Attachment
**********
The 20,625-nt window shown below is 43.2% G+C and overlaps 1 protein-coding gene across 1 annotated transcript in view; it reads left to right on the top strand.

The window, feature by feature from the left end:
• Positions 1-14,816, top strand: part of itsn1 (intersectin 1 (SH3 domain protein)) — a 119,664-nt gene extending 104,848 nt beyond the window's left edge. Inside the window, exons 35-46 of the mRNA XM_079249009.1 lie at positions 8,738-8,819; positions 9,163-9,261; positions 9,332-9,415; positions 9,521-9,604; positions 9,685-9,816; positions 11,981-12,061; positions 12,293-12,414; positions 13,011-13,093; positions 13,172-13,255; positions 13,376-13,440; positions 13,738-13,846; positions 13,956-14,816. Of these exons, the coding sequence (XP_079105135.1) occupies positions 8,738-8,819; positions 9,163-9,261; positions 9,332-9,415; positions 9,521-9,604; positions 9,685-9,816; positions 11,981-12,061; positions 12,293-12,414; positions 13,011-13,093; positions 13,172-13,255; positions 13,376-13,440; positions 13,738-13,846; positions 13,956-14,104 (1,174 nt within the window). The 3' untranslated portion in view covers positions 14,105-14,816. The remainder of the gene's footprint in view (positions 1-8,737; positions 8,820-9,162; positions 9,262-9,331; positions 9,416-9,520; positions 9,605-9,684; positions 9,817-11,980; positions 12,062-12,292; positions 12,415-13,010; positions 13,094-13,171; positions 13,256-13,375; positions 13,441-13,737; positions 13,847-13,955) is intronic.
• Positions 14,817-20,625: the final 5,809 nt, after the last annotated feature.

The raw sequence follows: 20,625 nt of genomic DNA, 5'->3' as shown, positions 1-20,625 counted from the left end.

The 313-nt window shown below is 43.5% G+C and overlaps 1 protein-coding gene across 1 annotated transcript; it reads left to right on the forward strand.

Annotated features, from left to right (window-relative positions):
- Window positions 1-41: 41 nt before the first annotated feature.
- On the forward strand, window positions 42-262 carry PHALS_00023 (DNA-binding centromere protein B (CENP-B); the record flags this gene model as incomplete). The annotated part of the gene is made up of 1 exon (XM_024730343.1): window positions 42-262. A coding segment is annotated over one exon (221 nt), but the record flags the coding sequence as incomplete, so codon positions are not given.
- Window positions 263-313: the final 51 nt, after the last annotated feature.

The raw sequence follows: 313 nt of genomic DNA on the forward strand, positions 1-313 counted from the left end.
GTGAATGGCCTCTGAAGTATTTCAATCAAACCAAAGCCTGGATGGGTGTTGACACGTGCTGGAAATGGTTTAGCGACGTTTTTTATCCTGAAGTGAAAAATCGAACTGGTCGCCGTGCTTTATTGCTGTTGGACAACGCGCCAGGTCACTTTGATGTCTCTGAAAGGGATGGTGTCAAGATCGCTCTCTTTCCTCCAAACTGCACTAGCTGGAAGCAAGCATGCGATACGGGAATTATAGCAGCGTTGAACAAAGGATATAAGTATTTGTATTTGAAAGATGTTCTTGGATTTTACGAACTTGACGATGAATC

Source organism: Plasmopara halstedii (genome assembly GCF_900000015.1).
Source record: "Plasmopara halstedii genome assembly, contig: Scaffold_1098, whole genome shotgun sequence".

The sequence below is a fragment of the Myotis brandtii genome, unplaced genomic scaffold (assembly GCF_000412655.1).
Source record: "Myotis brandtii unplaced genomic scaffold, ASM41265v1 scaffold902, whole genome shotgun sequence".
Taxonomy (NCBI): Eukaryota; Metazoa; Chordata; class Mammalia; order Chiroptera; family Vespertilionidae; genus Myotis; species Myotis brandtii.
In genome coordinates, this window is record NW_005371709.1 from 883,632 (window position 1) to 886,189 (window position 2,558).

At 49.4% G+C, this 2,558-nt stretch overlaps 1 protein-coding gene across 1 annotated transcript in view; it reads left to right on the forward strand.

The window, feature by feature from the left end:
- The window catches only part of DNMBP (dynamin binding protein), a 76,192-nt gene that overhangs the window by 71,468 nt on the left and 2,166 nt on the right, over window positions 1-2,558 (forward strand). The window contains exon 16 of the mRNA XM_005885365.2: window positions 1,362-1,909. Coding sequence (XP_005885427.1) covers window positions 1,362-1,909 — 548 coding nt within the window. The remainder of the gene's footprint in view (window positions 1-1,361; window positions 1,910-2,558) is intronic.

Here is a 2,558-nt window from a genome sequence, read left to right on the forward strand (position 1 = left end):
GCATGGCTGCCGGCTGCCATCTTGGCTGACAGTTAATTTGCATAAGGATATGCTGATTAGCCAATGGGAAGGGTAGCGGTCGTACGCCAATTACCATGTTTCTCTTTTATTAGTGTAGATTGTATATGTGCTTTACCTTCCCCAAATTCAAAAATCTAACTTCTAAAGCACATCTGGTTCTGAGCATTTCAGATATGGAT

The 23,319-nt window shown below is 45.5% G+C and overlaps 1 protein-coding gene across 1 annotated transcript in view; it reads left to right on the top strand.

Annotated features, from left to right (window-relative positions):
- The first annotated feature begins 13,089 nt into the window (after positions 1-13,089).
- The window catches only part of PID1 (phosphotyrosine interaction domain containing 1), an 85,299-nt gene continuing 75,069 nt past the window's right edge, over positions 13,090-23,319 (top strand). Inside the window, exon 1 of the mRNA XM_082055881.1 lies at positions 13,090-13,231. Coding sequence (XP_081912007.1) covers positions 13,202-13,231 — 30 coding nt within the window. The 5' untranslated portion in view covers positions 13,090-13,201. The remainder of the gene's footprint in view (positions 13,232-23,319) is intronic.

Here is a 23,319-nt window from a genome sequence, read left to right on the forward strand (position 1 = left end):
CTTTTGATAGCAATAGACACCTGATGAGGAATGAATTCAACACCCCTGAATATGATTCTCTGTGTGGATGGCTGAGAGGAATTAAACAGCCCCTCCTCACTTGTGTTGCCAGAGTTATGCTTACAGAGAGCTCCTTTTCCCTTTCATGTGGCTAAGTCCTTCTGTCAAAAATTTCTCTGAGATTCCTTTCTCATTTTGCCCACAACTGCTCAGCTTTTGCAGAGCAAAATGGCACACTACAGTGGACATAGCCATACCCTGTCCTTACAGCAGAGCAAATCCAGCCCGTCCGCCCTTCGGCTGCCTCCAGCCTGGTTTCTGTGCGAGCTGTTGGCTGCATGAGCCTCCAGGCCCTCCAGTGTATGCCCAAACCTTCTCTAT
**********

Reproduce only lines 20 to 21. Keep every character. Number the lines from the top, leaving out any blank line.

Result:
The window, feature by feature from the left end:
- The window catches only part of DNMBP (dynamin binding protein), a 76,192-nt gene that overhangs the window by 71,468 nt on the left and 2,166 nt on the right, over window positions 1-2,558 (forward strand). The window contains exon 16 of the mRNA XM_005885365.2: window positions 1,362-1,909. Coding sequence (XP_005885427.1) covers window positions 1,362-1,909 — 548 coding nt within the window. The remainder of the gene's footprint in view (window positions 1-1,361; window positions 1,910-2,558) is intronic.